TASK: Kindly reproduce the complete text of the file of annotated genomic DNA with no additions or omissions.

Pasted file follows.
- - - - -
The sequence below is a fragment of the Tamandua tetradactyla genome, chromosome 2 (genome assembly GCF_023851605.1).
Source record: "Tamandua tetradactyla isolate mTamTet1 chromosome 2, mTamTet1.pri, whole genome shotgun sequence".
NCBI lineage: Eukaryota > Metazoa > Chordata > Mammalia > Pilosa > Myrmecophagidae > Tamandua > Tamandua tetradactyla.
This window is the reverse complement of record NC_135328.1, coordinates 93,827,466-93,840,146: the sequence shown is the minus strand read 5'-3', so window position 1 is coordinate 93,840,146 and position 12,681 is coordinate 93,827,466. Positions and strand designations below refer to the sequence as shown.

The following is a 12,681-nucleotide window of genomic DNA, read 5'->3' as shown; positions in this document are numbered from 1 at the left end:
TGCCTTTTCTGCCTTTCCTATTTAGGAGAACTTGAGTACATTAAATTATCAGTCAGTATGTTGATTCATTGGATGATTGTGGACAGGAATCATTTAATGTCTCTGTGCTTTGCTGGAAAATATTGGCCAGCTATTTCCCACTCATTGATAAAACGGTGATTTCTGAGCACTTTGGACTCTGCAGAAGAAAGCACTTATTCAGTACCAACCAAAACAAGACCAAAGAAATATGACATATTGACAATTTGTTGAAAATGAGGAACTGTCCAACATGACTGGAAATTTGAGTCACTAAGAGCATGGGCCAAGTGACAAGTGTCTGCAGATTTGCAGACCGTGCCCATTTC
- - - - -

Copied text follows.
The sequence below is a fragment of the Tamandua tetradactyla genome, chromosome 2 (genome assembly GCF_023851605.1).
Source record: "Tamandua tetradactyla isolate mTamTet1 chromosome 2, mTamTet1.pri, whole genome shotgun sequence".
NCBI lineage: Eukaryota > Metazoa > Chordata > Mammalia > Pilosa > Myrmecophagidae > Tamandua > Tamandua tetradactyla.
This window is the reverse complement of record NC_135328.1, coordinates 93,827,466-93,840,146: the sequence shown is the minus strand read 5'-3', so window position 1 is coordinate 93,840,146 and position 12,681 is coordinate 93,827,466. Positions and strand designations below refer to the sequence as shown.

The following is a 12,681-nucleotide window of genomic DNA, read 5'->3' as shown; positions in this document are numbered from 1 at the left end:
TGCCTTTTCTGCCTTTCCTATTTAGGAGAACTTGAGTACATTAAATTATCAGTCAGTATGTTGATTCATTGGATGATTGTGGACAGGAATCATTTAATGTCTCTGTGCTTTGCTGGAAAATATTGGCCAGCTATTTCCCACTCATTGATAAAACGGTGATTTCTGAGCACTTTGGACTCTGCAGAAGAAAGCACTTATTCAGTACCAACCAAAACAAGACCAAAGAAATATGACATATTGACAATTTGTTGAAAATGAGGAACTGTCCAACATGACTGGAAATTTGAGTCACTAAGAGCATGGGCCAAGTGACAAGTGTCTGCAGATTTGCAGACCGTGCCCATTTC